The University of Texas at Austin Provost has $50 million of soft money—funds that are not allocated to specific activities or conditions. It would cost the university just over $2.5 million to cover the TRB gap for all graduate student workers in Fall 2019. There is no reason that the University should be unable to cover this gap while working towards a more long-term and sustainable solution to waiving graduate student workers’ full tuition and paying them living wages.

While the petition made a preliminary demand for the adjustment of the TRB to meet the price of tuition, the group’s broader objectives encompass issues of wage equity, demands for free tuition, physical & mental health care, and childcare access. Provost McInnis responded to the petition, which was signed by 3,776 people, and deflected much of the responsibility for dealing with the graduate worker’s demands onto colleges, departments, and the Graduate Education Task Force. The email did not indicate a willingness to meet the demand to cover TRB gaps. Underpaid at UT responded to McInnis’s statement and its claims in a followup statement:

We are disappointed and dismayed by Provost McInnis’s May 8th response to our petition. In her response, Provost McInnis:

Refuses to meet our demand to cover TRB gaps beginning this fall.This is an urgent need for graduate workers, many of whom are being forced to cover up to $1,071 of the TRB gap themselves. 65% of UT graduate workers are already paid less than $18,000 a year, well below the university’s $25,000 calculation of the cost of living in Austin.

Asks us to put our faith in yet another task force. We support comprehensive solutions to the crisis of graduate funding at UT, and we are grateful for the efforts of our faculty and staff allies sitting on the Task Force. However, the Graduate Education Task Force will not submit recommendations until December 2019 and there is no guarantee of whether or when those recommendations will be implemented. Over the past 15 years multiple task forces across the university have identified the urgent need to raise stipends to competitive levels, yet graduate workers remain paid at rates significantly behind peer institutions.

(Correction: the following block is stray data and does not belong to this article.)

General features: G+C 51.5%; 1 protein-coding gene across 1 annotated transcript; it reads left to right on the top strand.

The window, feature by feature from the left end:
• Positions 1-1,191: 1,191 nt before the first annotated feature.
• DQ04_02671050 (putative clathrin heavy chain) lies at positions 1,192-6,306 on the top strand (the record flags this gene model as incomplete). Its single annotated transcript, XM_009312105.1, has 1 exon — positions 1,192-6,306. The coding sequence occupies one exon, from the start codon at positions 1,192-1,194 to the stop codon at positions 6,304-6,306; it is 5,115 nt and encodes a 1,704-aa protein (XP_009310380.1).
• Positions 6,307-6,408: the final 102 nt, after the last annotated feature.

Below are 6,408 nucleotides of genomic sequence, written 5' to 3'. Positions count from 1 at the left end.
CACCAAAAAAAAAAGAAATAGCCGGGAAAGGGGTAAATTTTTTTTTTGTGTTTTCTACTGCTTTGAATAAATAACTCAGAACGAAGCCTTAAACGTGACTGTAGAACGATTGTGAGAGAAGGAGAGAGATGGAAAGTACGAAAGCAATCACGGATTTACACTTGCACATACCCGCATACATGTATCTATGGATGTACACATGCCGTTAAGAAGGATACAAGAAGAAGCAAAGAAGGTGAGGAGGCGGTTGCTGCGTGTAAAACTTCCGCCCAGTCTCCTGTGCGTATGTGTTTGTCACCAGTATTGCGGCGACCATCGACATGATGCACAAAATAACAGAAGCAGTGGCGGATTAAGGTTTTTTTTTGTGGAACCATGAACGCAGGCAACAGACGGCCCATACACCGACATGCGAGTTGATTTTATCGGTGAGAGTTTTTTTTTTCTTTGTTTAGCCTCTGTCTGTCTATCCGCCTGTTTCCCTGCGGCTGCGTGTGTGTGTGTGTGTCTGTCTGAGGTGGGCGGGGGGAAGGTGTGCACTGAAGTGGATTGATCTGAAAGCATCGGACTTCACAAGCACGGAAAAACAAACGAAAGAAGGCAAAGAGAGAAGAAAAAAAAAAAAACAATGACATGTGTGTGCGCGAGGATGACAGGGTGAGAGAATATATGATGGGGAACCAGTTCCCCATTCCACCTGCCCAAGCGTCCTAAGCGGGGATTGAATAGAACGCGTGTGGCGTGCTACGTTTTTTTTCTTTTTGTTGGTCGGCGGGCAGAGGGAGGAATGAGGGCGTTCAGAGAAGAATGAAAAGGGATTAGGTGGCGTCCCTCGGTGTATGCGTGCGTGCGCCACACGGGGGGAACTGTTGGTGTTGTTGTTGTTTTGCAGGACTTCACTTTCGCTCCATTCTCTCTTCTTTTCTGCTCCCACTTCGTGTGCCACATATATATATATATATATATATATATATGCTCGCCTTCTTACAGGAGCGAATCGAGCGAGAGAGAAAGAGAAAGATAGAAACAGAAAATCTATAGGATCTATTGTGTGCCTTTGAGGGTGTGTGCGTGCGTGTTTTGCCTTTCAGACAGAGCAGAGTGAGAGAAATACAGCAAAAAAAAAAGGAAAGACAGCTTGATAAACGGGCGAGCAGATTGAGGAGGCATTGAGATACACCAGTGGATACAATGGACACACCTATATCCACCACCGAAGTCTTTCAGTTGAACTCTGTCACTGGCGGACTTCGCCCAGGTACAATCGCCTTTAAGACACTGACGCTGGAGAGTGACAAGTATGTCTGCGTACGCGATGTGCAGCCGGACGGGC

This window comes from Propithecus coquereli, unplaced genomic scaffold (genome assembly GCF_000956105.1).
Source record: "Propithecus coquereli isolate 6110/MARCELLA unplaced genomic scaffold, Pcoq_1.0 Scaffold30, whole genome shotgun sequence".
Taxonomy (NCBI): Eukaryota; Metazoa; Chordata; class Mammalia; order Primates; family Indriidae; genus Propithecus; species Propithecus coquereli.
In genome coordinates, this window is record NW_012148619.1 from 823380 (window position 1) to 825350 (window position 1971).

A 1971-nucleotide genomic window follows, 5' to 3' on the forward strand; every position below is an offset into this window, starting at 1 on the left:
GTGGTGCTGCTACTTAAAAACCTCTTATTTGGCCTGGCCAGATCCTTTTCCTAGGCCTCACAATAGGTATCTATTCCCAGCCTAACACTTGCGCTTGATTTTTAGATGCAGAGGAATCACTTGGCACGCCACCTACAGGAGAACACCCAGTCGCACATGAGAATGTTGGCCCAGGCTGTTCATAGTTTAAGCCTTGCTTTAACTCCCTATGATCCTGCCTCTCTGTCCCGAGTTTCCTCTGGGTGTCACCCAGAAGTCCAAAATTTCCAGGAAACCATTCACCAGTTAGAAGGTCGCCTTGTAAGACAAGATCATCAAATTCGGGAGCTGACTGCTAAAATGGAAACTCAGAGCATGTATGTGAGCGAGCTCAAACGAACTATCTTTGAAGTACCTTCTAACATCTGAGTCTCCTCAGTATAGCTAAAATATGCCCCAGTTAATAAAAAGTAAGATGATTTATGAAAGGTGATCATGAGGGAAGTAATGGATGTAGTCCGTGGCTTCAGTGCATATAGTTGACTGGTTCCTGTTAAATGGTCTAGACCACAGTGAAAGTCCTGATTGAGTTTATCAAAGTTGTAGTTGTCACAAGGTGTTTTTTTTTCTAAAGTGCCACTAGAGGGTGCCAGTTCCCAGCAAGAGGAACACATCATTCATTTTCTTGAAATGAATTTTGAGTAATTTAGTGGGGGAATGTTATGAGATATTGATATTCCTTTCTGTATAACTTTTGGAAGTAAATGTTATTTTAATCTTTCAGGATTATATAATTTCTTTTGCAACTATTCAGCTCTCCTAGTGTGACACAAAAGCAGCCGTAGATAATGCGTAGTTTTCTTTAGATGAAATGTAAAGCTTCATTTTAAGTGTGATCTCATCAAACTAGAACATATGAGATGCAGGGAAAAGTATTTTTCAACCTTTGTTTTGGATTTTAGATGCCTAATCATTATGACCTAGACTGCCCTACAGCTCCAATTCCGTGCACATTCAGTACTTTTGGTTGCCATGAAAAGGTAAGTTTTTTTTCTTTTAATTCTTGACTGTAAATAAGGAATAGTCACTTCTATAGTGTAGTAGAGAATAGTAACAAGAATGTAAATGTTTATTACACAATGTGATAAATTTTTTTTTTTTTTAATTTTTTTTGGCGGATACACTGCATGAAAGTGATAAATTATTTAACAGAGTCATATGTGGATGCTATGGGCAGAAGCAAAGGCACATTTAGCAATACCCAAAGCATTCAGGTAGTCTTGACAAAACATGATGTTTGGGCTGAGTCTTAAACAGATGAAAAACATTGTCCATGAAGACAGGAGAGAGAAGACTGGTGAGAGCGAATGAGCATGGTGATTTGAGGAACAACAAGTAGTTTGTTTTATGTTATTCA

Deflects responsibility to colleges and departments for covering TRB gaps. This is a university wide problem that requires a centralized solution. As the University Budget Council sets both the graduate tuition and TRB rates, there is no reason that a gap should exist or be passed on to individual departments and students.

Declines to meet with graduate workers to discuss possible solutions. Provost McInnis and the University Budget Council are the key stakeholders with power to mobilize existing discretionary funds to cover the gap this fall, while a sustainable solution can be identified. 

Graduate student workers grade the Provosts response to their demands

Over the course of the grade-in, graduate student workers took to social media to boost the action and provide their own perspectives on the University’s failings in compensating their labor.

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The Autonomous Student Network. Building autonomy and capacity at UT Austin.